The East-West question has accompanied and shadowed us all since the end of World War II. On this question I cannot agree with the great majority of those around me. Not that I have any inclination toward Eastern communism, in view of the face it presents to the world. I decidedly prefer not to live within its sphere and do not wish anyone else to be forced to do so. But I do not comprehend how either politics or Christianity require or even permit such a disinclination to lead to the conclusions which the West has drawn with increasing sharpness in the past 15 years. I regard anticommunism as a matter of principle an evil even greater than communism itself.
Can one overlook the fact that communism is the unwelcomed yet—in all its belligerence—natural result of Western developments? Has not its total, inhuman compulsion which we complain of so much haunted from remotest times in another form our avowedly free Western societies and states? And was it then something suddenly new and worthy of special horror when communism presented itself as a doctrine of salvation blessing all men and nations and therefore one to be spread over the whole world? Are there not other systems of this kind and tendency?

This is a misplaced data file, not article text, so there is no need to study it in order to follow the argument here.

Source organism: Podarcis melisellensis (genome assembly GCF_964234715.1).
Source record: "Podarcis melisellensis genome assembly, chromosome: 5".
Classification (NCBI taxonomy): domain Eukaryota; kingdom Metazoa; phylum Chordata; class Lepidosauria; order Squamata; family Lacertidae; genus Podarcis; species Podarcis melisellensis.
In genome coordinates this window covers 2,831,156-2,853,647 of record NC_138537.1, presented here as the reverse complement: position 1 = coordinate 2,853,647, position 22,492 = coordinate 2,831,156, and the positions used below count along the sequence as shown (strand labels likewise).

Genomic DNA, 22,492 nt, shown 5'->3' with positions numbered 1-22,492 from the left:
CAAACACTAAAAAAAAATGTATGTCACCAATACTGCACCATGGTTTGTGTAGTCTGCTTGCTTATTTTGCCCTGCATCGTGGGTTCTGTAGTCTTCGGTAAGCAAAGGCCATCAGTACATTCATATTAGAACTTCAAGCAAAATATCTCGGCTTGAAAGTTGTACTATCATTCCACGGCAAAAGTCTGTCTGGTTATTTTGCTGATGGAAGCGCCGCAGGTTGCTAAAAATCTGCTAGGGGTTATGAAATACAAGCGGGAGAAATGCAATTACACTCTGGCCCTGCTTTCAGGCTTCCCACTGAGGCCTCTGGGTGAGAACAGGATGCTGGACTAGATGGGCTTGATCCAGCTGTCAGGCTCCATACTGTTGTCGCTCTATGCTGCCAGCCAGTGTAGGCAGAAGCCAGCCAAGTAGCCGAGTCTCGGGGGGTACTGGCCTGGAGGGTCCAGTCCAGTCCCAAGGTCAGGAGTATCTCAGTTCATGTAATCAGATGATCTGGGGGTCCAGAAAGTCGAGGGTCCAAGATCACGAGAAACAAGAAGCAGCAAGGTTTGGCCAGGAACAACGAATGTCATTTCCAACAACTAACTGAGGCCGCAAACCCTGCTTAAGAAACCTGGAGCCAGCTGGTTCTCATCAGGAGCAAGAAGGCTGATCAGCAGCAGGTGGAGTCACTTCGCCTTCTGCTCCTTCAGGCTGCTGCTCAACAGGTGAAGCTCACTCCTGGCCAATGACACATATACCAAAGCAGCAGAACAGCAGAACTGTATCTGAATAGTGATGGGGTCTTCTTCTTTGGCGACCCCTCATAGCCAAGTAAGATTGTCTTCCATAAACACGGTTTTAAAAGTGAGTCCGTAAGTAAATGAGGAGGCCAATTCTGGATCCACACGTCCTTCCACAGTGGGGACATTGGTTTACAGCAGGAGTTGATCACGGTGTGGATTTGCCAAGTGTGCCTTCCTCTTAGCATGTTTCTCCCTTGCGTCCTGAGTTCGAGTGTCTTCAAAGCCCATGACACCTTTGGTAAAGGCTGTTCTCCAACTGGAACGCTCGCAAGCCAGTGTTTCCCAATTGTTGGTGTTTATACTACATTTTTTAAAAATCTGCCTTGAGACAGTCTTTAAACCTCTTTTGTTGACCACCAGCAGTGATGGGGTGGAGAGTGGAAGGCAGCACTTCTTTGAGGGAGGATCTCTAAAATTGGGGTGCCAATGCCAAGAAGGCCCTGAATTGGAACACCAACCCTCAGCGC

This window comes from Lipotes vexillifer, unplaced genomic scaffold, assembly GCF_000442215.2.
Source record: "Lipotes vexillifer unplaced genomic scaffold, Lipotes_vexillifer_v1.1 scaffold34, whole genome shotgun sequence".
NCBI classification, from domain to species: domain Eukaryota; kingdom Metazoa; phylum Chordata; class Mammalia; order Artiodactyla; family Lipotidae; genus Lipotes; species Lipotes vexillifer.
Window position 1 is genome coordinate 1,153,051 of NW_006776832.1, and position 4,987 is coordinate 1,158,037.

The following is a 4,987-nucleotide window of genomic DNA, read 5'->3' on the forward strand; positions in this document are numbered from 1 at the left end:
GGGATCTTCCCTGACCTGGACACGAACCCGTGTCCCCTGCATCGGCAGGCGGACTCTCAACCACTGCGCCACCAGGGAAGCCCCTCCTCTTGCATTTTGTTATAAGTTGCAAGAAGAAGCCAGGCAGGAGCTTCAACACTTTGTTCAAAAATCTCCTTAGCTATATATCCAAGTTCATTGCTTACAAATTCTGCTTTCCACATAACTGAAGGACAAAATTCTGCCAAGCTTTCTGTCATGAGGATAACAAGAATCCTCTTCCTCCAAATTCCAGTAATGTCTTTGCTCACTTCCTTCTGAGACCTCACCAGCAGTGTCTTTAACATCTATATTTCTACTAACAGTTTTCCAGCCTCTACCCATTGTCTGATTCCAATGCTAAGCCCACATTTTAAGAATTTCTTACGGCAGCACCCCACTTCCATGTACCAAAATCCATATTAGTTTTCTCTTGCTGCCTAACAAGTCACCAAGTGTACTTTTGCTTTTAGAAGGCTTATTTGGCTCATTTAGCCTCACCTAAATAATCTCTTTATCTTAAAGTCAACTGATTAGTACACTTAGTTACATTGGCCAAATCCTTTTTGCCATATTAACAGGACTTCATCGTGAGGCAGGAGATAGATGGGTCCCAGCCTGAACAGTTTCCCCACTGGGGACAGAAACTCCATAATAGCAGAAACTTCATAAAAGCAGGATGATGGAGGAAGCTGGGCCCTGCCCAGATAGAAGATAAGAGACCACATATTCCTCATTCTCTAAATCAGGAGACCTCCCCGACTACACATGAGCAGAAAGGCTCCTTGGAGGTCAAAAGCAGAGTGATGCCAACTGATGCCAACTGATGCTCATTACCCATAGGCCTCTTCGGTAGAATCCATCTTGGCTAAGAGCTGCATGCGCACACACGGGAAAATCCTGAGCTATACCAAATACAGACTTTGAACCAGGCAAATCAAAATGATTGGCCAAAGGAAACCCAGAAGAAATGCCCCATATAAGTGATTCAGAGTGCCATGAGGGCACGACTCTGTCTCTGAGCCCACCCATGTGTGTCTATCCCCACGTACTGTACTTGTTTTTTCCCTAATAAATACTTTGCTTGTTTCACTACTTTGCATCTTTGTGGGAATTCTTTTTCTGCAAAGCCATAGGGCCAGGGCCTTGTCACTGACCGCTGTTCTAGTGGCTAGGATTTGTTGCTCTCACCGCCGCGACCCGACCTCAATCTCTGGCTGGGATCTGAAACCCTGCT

Further, could we really intend to help the peoples governed by communism and the world threatened by it, or even one individual among those suffering under its effects, by proclaiming and seeking to practice toward it a relationship exclusively that of enemies? Have we forgotten that what is at stake in this “absolute enemy” relationship, to which every brave man in the West is now obligated and for which he would give his all, is a typical invention of (and a heritage from) our defunct dictators—and that only the “Hitler in us” can be an anticommunist on principle?
Who in the West has even once taken the trouble to think through from the Eastern and particularly from the Russian standpoint the painful situation which has arisen since 1945? Were we not rather happy, and with good reason, over the Soviet contribution to the conquest of the National Socialist danger? Was it not the leaders of the West who toward the end of the war conceded and guaranteed the Soviet Union a determining influence in eastern Europe? Taking into consideration all that had happened since 1914, was the undoubtedly exaggerated need for security by which the Soviet Union tried to fortify itself and to hold the things offered it so completely incomprehensible? With what right did we begin after 1945 to speak forthwith of a necessary “roll back”? When the communists on their part took measures against such a roll back, was it inevitable to view this as an offensive military threat to the rest of the world?